Technical :: Body

Taken from our mailing list

Have you ever seen a Type 34 with perfect door sill trim? They are usually scratched, gouged, or dented from years of use. You can reproduce them yourself and end up with a very close match.

Step one:

Pick up a copy of Hemmings Motor News and look for workshops who specialize in custom body modifications. Contact them and ask if they have a metal brake capable of bending 16 gauge aluminum in lengths greater than 39 inches. Send them one of your original trims.

Step 2:
Polish the trim to a mirror-like finish. This is a time consuming process, but necessary: the metal brake at the shop can put deep gouges in the aluminum that must be smoothed out.

Step 3:

Etch lines into the trim to match the original parts and drill and countersink the holes for the mounting screws. You can use a large sharpened nail and a long metal straight edge to create the lines. Lightly polish to remove any burrs that result from this process.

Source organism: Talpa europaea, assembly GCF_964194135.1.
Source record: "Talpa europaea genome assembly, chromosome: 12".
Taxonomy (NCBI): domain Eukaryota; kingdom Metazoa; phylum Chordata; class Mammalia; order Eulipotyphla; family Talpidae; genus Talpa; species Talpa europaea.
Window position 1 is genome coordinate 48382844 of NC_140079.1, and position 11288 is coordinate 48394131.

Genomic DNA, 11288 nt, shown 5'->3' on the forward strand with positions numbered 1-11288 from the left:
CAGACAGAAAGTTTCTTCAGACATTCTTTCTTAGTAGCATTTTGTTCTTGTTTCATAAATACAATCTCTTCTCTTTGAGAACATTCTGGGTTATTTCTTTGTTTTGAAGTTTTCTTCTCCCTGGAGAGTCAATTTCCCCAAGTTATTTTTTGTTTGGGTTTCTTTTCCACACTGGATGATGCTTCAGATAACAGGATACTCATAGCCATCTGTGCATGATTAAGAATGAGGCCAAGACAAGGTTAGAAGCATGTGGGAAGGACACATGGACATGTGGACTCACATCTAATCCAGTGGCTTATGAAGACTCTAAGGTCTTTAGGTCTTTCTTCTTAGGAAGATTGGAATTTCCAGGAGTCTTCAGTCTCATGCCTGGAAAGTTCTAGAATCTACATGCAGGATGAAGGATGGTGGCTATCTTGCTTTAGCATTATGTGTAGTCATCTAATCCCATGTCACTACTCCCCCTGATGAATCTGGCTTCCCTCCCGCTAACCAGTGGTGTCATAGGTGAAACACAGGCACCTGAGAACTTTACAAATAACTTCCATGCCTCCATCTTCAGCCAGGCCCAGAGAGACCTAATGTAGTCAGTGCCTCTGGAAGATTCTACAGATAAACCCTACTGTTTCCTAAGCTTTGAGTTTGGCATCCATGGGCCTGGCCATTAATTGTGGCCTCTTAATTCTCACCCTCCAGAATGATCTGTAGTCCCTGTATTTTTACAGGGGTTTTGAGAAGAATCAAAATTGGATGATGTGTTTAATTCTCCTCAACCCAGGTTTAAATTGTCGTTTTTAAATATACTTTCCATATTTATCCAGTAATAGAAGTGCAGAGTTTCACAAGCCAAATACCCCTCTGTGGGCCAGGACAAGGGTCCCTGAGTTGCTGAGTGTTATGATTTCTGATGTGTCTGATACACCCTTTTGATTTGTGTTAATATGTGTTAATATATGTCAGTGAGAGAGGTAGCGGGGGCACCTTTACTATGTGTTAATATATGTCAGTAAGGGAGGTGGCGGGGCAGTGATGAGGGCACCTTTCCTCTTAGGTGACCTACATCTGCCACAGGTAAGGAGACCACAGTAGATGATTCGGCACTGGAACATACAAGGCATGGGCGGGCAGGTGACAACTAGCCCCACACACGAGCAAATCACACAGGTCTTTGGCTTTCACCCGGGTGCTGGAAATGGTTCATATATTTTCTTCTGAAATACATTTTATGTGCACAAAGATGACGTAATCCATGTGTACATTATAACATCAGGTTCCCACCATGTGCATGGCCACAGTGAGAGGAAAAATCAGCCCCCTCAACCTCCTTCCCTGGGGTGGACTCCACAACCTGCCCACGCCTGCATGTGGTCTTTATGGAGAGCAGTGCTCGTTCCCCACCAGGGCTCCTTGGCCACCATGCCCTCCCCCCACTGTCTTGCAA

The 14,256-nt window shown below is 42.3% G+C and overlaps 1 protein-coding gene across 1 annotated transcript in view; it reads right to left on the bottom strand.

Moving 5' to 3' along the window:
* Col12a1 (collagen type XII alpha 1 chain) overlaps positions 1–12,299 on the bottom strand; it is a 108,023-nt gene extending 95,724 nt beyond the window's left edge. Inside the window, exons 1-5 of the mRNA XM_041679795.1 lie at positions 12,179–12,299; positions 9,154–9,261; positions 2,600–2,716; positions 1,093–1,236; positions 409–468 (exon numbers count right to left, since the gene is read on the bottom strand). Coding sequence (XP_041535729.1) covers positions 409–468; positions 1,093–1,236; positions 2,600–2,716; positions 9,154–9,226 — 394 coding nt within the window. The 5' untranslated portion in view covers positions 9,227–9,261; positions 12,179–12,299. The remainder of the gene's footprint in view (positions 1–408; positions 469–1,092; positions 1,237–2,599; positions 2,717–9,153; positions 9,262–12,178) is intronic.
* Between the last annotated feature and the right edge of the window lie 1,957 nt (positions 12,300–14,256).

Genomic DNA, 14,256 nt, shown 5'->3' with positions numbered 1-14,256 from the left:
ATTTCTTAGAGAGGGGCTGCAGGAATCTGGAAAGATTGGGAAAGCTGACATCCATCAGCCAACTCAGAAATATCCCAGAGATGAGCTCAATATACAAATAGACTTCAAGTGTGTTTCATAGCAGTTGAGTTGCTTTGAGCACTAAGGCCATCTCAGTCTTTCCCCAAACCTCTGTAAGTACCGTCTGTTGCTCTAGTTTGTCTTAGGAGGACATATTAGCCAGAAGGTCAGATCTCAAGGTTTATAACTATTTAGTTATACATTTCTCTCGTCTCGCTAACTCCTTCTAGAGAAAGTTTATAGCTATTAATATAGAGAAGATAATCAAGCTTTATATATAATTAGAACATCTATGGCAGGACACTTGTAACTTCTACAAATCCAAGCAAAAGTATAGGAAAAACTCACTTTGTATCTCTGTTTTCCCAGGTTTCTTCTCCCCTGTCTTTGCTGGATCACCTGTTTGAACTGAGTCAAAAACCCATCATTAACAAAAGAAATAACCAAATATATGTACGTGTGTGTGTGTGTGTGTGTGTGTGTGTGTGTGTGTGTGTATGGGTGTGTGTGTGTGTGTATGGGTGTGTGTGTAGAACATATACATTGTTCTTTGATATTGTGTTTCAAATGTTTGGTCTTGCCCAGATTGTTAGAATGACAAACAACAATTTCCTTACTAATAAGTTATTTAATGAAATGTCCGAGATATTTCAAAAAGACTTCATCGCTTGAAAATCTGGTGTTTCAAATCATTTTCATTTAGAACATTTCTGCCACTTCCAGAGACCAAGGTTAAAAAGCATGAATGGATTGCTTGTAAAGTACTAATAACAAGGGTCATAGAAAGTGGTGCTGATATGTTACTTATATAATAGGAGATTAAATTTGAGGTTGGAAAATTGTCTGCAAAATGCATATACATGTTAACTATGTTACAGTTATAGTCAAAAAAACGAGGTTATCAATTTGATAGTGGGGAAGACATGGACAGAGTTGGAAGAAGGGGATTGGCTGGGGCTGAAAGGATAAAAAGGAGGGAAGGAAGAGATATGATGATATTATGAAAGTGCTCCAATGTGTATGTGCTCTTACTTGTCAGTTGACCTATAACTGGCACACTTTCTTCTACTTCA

Step 4:
Making sure the trim still has a mirror-like finish, have the trim clear anodized. This aluminum plating process will harden the surface just like the originals. After anodizing the surface will be a duller flat gray.

Step 5 (the last step):
Clear coat the trim! This will provided additional protection. Eastwood.com has a couple of clear coating finishes you can apply yourself.

Work on that door "clunk". From the March 2001 Newsletter

Are your front vents rattling? - from the October 1993 Registry Newsletter

Paul Colbert finds gold in some Type 1 rubber. From the January 1991 Registry newsletter.